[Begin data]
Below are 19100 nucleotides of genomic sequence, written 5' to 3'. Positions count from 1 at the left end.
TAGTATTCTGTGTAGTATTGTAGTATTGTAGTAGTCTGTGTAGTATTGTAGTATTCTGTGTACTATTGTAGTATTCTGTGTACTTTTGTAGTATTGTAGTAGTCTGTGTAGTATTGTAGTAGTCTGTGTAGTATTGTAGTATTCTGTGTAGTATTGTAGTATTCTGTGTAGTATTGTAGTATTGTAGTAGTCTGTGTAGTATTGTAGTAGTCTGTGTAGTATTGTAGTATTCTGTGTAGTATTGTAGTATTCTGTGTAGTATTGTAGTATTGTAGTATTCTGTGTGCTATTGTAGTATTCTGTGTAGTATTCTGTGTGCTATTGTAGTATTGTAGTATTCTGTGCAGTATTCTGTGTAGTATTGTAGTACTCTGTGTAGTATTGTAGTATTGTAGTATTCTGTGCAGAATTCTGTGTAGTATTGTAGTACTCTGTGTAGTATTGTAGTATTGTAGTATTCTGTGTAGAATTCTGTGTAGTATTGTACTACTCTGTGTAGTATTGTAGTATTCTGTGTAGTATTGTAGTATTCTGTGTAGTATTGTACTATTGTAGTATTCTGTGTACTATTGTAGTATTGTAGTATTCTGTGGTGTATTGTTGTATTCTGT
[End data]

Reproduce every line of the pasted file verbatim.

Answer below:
Below are 19100 nucleotides of genomic sequence, written 5' to 3'. Positions count from 1 at the left end.
TAGTATTCTGTGTAGTATTGTAGTATTGTAGTAGTCTGTGTAGTATTGTAGTATTCTGTGTACTATTGTAGTATTCTGTGTACTTTTGTAGTATTGTAGTAGTCTGTGTAGTATTGTAGTAGTCTGTGTAGTATTGTAGTATTCTGTGTAGTATTGTAGTATTCTGTGTAGTATTGTAGTATTGTAGTAGTCTGTGTAGTATTGTAGTAGTCTGTGTAGTATTGTAGTATTCTGTGTAGTATTGTAGTATTCTGTGTAGTATTGTAGTATTGTAGTATTCTGTGTGCTATTGTAGTATTCTGTGTAGTATTCTGTGTGCTATTGTAGTATTGTAGTATTCTGTGCAGTATTCTGTGTAGTATTGTAGTACTCTGTGTAGTATTGTAGTATTGTAGTATTCTGTGCAGAATTCTGTGTAGTATTGTAGTACTCTGTGTAGTATTGTAGTATTGTAGTATTCTGTGTAGAATTCTGTGTAGTATTGTACTACTCTGTGTAGTATTGTAGTATTCTGTGTAGTATTGTAGTATTCTGTGTAGTATTGTACTATTGTAGTATTCTGTGTACTATTGTAGTATTGTAGTATTCTGTGGTGTATTGTTGTATTCTGT